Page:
Essence of the British constitution

The essence of the British constitution is……. Better expressed in the statement that it is a historic constitution whose dominant characteristic is the sovereignty of parliament than in the statement that Britain has an unwritten constitution." Derived by Vernon Bogdanger; supporting this argument, let me focus on the main events that took place in the history of the British parliament and how it maintained its sovereignty throughout centuries. Compiled below is the evaluation of my study, the points in which I wish to proceed are; characteristics of the British constitution, sovereignty of parliament, Acts of parliament, supremacy of Legislator, limiting supremacy and the devolution.

There are various types of constitutions in this world. From one constitution to another defer. But there are main characteristic of a constitution. They are written/unwritten, Monarchical or republican, flexible or inflexible, parliamentary or presidential and federal or unitary. The term constitution is defined in many ways by various kinds of constitutional scholars. Finer and Professor King are such constitutional scholars. Though words are different the meaning is the same. It gives a meaning of set of rules to regulate relation with government bodies and citizens of the state. Finer has defined the constitution as:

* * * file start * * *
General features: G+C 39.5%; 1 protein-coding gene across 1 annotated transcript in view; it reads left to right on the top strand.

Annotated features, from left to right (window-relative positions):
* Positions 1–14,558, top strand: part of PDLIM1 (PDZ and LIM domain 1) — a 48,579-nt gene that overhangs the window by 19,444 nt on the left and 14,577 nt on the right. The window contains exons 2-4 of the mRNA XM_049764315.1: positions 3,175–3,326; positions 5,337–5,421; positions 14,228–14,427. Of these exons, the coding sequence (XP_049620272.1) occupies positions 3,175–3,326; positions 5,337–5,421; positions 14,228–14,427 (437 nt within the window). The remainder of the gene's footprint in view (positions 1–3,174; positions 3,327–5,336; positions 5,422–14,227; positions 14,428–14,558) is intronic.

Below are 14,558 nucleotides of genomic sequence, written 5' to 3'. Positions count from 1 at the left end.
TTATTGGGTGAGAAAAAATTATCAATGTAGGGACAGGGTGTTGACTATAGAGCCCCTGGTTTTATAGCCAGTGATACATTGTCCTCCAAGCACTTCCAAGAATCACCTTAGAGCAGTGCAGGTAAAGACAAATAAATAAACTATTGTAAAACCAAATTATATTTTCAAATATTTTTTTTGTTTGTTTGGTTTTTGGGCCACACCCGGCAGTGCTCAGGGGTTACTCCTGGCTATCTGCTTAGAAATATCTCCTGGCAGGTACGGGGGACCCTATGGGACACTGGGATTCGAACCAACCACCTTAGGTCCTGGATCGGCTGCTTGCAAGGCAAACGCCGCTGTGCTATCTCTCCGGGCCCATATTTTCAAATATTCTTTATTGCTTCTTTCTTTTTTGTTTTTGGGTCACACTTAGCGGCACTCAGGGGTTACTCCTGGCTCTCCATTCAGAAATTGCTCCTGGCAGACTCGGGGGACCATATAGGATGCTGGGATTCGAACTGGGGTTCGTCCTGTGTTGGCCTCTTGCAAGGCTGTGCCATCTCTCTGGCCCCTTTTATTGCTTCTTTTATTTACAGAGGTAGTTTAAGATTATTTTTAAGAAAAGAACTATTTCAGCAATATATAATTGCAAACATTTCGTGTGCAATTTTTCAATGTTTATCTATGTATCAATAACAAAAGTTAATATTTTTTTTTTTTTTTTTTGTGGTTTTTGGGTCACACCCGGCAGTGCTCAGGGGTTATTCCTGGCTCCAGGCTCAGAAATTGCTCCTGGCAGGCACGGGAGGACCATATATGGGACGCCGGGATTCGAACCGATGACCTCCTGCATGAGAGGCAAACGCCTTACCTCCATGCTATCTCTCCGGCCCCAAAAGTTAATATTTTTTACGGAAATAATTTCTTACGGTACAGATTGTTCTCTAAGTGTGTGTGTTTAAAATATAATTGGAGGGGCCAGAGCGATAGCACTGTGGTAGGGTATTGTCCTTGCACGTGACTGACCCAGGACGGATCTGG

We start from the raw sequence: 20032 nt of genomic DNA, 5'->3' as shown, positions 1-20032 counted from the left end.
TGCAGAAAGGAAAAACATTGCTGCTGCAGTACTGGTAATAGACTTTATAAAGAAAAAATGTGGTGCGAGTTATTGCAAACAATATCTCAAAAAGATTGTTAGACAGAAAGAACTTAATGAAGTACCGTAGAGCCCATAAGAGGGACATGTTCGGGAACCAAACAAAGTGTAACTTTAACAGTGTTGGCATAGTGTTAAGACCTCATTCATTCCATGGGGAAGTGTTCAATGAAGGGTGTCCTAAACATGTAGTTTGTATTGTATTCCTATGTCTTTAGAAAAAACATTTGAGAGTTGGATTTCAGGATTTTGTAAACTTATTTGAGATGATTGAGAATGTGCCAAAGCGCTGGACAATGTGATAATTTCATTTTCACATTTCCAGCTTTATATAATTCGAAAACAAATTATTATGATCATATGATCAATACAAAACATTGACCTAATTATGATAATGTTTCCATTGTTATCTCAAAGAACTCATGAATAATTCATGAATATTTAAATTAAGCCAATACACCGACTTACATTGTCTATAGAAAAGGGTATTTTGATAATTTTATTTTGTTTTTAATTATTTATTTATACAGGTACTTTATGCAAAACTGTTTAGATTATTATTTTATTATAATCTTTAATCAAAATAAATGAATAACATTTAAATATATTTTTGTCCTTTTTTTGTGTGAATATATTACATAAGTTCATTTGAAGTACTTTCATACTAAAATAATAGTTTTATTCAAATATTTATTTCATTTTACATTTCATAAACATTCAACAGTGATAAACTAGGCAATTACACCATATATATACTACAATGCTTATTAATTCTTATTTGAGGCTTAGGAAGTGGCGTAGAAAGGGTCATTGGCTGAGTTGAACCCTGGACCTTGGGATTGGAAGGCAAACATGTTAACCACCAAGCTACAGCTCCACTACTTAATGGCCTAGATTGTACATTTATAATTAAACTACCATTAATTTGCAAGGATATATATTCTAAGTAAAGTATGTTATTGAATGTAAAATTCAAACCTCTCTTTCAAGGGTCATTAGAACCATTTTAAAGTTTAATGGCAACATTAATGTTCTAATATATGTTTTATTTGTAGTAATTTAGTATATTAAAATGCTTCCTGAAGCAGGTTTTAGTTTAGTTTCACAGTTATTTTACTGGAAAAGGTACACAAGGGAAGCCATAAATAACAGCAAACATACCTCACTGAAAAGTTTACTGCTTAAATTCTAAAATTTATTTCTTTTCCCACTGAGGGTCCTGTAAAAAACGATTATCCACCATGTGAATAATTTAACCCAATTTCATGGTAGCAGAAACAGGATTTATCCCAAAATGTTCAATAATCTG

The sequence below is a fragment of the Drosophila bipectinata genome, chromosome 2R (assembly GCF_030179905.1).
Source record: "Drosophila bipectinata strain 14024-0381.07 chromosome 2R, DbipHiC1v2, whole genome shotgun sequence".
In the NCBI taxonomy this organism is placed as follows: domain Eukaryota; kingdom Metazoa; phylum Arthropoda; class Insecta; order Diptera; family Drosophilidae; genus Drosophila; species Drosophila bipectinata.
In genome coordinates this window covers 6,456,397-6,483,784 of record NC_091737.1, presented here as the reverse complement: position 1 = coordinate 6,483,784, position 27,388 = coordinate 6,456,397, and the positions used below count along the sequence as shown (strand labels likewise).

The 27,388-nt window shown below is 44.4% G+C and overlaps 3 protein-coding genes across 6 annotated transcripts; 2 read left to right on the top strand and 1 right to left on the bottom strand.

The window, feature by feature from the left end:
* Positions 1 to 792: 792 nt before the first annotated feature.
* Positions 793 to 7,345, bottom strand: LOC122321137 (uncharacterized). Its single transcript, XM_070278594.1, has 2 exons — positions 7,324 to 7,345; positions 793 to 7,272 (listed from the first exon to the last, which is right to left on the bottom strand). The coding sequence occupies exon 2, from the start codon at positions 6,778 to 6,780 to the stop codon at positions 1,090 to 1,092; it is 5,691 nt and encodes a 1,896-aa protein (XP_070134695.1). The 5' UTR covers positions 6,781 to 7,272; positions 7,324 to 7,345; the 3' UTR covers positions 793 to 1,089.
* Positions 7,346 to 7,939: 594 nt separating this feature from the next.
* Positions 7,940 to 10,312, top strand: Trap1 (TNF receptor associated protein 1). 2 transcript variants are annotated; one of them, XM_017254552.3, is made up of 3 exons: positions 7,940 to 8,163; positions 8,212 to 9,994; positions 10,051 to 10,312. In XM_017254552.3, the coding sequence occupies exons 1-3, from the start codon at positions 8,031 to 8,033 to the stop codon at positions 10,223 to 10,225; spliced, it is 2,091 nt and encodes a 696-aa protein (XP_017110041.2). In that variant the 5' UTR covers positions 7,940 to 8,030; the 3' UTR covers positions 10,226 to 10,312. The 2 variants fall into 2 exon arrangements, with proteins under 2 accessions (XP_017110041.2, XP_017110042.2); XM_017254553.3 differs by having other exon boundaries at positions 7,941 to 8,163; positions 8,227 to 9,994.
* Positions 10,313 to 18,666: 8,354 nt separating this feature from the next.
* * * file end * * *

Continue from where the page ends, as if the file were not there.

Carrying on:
“codes of rules which aspire to regulate the allocation of functions, powers and duties among the various agencies and officers of government, and define the relationships between them and the public." [1] 

Professor King has defined it in a same meaning as:

“A constitution is the set of the most important rules that regulate the relations among the different parts of the government of a given country and also the relations between the different parts of the government and the people of the country." [2] 

In a country if there a codified constitution, no other law is supreme than the constitution. It is mentioned in South African Constitution as: